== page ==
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Grieving Mom Pens a Letter about Missing the Last Phone Call from Her Late Son

Odette Odendaal
May 16, 2019
08:23 A.M.
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On the eighth anniversary of the former Canadian hockey star, Derek Boogaard’s death, his mother Joanne penned a heartfelt letter to her son with the “big teddy bear heart.”


Found dead at the age of 28 in his Minneapolis apartment on May 13, 2011, Derek accidentally overdosed on oxycodone and alcohol in trying to cope with symptoms associated with chronic traumatic encephalopathy, more widely known as CTE.



With touching sentiment, Joanne wrote, “Hi Derek, eight years have passed, and I still wait to hear your voice again, just a phone call to let me know you're OK.”

Joanne wished that she hadn’t missed the last call Derek made to her before death as she continued, “Little did I know that the last phone call I missed from you was your last one - oh how I wish to turn back the clock.”


She called to mind the way his eyes “shone with laughter” and his grin, and all the good times they had together with the “big teddy bear heart you had for everyone.”

Every year the family makes sure to include him in big celebrations as Joanne added, “Your family still copes; days, weeks, months, years have gone by, and we still celebrate your birthday, there is always a spot for you at Christmas.”

Derek Boogaard #24 of the Minnesota Wild skates before a game against the Edmonton Oilers on March 22, 2009, at the Xcel Energy Center in St. Paul, Minnesota. | Source: Getty Images.



The NHL heavyweight played six seasons for the Minnesota Wild and New York Rangers. During that time he earned the title of “The Boogeyman” because he never backed away from fighting on the ice.

Following his death, his family donated Derek’s brain for research at the Bedford V.A. Medical Center in Bedford, Mass., associated with CTE and what impact is of repetitive head injuries in contact sports.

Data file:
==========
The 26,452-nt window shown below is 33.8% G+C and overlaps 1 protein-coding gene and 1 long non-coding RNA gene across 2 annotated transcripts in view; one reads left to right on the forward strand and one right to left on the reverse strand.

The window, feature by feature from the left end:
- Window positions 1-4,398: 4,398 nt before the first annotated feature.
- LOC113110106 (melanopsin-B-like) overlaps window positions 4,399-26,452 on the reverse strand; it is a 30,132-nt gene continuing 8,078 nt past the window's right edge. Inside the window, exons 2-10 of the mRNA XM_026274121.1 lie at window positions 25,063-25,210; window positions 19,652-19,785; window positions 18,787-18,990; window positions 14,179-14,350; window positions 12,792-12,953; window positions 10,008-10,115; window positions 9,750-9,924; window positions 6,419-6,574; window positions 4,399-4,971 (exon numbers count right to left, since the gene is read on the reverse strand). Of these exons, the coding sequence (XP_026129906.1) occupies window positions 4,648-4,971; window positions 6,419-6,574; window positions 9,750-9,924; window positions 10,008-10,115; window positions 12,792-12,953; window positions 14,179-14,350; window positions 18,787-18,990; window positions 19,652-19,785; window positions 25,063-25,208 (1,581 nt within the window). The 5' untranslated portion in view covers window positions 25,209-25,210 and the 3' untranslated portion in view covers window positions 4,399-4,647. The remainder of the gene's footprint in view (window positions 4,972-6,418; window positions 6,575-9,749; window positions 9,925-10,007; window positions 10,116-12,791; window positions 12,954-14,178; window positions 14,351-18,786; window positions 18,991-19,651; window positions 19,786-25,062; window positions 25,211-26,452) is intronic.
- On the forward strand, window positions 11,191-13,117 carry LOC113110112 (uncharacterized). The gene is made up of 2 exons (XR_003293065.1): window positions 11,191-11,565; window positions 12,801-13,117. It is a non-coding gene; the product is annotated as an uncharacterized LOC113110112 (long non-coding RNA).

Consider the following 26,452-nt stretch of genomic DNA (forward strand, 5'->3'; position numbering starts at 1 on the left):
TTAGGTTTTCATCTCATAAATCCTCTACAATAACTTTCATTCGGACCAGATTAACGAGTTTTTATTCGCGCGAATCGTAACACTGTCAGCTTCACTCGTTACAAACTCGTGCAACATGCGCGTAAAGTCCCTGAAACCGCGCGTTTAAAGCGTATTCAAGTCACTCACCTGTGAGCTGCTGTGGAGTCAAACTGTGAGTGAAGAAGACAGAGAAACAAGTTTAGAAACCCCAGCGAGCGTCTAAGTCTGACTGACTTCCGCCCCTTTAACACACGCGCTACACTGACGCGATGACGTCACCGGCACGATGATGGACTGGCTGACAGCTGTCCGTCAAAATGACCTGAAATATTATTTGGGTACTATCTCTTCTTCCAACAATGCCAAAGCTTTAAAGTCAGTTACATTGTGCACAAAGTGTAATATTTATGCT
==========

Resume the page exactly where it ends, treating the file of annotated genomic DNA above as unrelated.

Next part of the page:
Six months later, during a conference call, the Boogaard family received the results of the brain autopsy. CTE can only be confirmed posthumously, and Derek is now the fourth examined hockey player found to have the condition.

Scientists say the condition is a close relative to Alzheimer’s disease believed to be caused by repeated blows to the head. It can show itself in symptoms such as mood swings, impulsiveness, memory loss, even addiction.


Derek Boogaard #94 of the New York Rangers skates against the New York Islanders at the Nassau Coliseum on October 11, 2010, in Uniondale, New York. | Source: Getty Images.


The day before Derek died, about

a month into his rehabilitation

at the Authentic Recovery Center in Los Angeles, he got granted a second extended recess. He planned on attending his sister, Krysten’s graduation for the University of Kansas, but met up with his brother Ryan in Minneapolis first.

Derek’s drinking started at the airport and continued well into the evening while they were out with friends, that evening of the 12th, he also started taking 30-milligram Percocet tablets.

Steve MacIntyre #33 of the Edmonton Oilers fighting with Derek Boogaard #94 of the New York Rangers during a hockey game at Madison Square Garden on November 14, 2010, in New York City. | Source: Getty Images.


His brother Aaron


Derek as “miserable” as they finally got home. After Derek spent some time in the bathroom, he went to bed but only fell asleep a while later.

With Derek asleep Aaron went to his girlfriend's place and returned the following afternoon to shower and change to pick up their brother, Ryan at the airport. When he left Derek was still alive.

Derek Boogaard #24 of the Minnesota Wild skates against the Edmonton Oilers on March 5, 2010, at Rexall Place in Edmonton, Alberta, Canada. | Source: Getty Images.


Once Ryan and Aaron returned home from the airport, Aaron noticed that something “didn’t look right” and told Ryan to call 911, but sadly it was too late. The Hennepin County medical examiner ruled his death an accidental overdose.

Sadly the NHL lost another legend when Ray Emery died last year. The goalkeeper played in the NHL from 2003 to 2015 and passed from an apparent drowning while in Ontario, Canada.